165.- Funny ha-ha or funny peculiar. Profesor



Neil: Hi there, Helen. Now, something really funny happened to me on my way here this morning.

Helen: Oh, really? Do tell me. I love a funny story!

Neil: Right. A man got on my bus wearing his shoes on the wrong feet.

Helen: OK. And what happened next?

Neil: Then he started speaking to me. He asked if I liked Shakespeare.

Helen: Oh, right.

Neil: And then he started reading one of Hamlet’s famous speeches!

Helen: Yeah, Neil?

Neil: Yeah?

Helen: You told me it was a funny story. But I’m not laughing. It’s not funny. It’s a bit weird.

Neil: Yeah – I meant funny peculiar, not funny ha-ha.

Helen: Funny peculiar?

Neil: Yes, ‘funny’ is usually something you laugh about. But sometimes we use ‘funny’ to mean ‘strange’ or ‘weird’. Because it has these two meanings – sometimes people want to make it clear which one they mean. ‘Funny ha-ha’ is for things which make you laugh, and ‘funny peculiar’ describes…

Helen: It describes things which are weird!

Neil: That’s it. These are our phrases in today’s The English We Speak. Let’s hear some examples.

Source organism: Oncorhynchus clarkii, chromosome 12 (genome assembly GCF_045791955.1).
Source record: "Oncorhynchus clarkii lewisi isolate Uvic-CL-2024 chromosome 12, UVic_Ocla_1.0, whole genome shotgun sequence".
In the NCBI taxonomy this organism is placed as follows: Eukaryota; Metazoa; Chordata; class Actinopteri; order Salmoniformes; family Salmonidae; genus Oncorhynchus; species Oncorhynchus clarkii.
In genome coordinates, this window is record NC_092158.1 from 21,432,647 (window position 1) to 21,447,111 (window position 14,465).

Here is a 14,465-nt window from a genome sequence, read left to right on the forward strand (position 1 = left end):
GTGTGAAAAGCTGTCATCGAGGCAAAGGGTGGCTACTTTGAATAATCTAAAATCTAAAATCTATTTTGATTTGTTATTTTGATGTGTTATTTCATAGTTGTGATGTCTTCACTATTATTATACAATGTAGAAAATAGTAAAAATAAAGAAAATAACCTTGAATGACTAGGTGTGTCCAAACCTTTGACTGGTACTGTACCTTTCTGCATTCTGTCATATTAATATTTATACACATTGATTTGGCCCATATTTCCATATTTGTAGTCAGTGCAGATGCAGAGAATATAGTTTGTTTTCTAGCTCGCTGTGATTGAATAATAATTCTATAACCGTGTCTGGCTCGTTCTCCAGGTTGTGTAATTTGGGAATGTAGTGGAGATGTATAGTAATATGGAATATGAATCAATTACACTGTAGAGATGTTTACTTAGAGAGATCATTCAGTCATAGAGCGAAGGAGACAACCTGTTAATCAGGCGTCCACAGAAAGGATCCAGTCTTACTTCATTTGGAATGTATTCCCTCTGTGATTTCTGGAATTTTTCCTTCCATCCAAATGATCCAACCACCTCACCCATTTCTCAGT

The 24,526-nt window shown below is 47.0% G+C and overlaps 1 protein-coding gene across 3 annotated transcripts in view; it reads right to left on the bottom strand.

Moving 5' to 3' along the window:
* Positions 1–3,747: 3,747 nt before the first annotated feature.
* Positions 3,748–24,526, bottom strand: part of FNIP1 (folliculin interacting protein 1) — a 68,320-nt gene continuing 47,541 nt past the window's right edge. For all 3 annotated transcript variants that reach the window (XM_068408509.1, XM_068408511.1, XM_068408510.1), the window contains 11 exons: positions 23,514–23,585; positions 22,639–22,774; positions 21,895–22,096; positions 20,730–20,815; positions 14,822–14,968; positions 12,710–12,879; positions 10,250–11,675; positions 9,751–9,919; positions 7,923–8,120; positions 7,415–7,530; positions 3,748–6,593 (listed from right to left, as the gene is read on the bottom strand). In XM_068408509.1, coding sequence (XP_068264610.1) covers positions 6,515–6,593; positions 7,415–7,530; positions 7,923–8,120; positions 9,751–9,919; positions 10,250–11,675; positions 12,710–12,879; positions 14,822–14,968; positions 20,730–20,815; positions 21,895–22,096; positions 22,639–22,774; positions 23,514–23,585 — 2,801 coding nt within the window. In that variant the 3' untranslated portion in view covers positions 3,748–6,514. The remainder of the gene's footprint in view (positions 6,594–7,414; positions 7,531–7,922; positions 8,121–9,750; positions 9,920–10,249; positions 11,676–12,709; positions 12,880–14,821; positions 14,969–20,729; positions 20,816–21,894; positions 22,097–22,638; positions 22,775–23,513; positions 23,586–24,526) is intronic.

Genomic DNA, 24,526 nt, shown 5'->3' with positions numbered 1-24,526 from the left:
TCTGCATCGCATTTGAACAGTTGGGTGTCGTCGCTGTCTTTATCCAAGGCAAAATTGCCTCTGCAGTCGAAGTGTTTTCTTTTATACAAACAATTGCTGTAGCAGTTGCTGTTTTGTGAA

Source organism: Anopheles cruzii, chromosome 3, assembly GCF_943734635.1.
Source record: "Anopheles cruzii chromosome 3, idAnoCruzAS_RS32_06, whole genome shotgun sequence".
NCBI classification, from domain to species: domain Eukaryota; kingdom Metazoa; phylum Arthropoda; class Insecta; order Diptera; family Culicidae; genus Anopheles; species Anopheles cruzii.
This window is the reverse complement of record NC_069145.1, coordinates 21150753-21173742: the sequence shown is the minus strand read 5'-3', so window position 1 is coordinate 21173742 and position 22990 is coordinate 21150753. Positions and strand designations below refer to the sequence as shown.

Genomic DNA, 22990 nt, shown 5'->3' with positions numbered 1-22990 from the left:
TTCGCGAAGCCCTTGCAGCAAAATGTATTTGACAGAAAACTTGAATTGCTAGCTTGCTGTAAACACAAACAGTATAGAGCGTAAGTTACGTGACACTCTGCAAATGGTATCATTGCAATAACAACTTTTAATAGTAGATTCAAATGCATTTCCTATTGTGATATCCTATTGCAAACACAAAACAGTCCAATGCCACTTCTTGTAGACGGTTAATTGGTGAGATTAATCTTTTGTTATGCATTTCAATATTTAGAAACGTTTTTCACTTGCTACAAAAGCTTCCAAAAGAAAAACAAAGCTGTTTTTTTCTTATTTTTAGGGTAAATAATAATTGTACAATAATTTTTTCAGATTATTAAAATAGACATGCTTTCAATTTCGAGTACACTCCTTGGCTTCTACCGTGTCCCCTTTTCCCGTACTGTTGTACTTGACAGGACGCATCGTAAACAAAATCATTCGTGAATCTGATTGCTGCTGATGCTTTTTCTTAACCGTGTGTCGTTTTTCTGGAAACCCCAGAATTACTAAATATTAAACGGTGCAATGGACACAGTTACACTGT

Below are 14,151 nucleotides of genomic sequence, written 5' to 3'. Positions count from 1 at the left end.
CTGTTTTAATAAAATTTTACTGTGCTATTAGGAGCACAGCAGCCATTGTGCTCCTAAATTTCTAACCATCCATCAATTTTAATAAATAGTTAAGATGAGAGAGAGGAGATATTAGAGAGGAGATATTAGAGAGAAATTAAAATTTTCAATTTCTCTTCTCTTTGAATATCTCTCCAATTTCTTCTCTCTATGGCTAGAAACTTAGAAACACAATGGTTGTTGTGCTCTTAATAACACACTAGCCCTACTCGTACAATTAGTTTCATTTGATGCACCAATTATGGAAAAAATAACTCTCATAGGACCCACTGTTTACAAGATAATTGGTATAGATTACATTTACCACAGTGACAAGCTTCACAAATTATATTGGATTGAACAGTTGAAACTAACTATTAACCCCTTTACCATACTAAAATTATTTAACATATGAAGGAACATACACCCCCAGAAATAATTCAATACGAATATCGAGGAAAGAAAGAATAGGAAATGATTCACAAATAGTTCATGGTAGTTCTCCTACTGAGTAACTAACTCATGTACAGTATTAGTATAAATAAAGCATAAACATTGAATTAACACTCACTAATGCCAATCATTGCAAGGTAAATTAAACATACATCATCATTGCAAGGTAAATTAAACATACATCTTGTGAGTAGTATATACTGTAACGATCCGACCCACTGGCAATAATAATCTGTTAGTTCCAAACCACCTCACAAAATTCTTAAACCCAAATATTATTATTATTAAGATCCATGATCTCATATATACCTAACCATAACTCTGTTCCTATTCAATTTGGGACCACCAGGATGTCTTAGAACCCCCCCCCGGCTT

A: Martin was late every day last week.
B: That’s funny.
A: You mean funny peculiar?
B: Yeah, it’s strange. He’s always on time.

A: I went to a funeral last week. Everyone there was in a good mood. It was funny. Funny peculiar, I mean.
B: Yeah that does sound a bit odd. But a funeral is a celebration of someone’s life.

Helen: Anyway, Neil, thanks for your story about the guy on the bus. Do you know what happened on my way to work today?

Neil: No?

Helen: The bus driver was telling jokes.

Neil: That’s funny, peculiar. It’s odd for bus drivers to tell jokes. But was the joke funny ha-ha?

Helen: Sadly, no! A bit like your jokes.

Neil: Hey – that’s not true! My jokes are funny!

Helen: They’re funny – peculiar!

Neil: Thank you so much, Helen.

Both: Bye!

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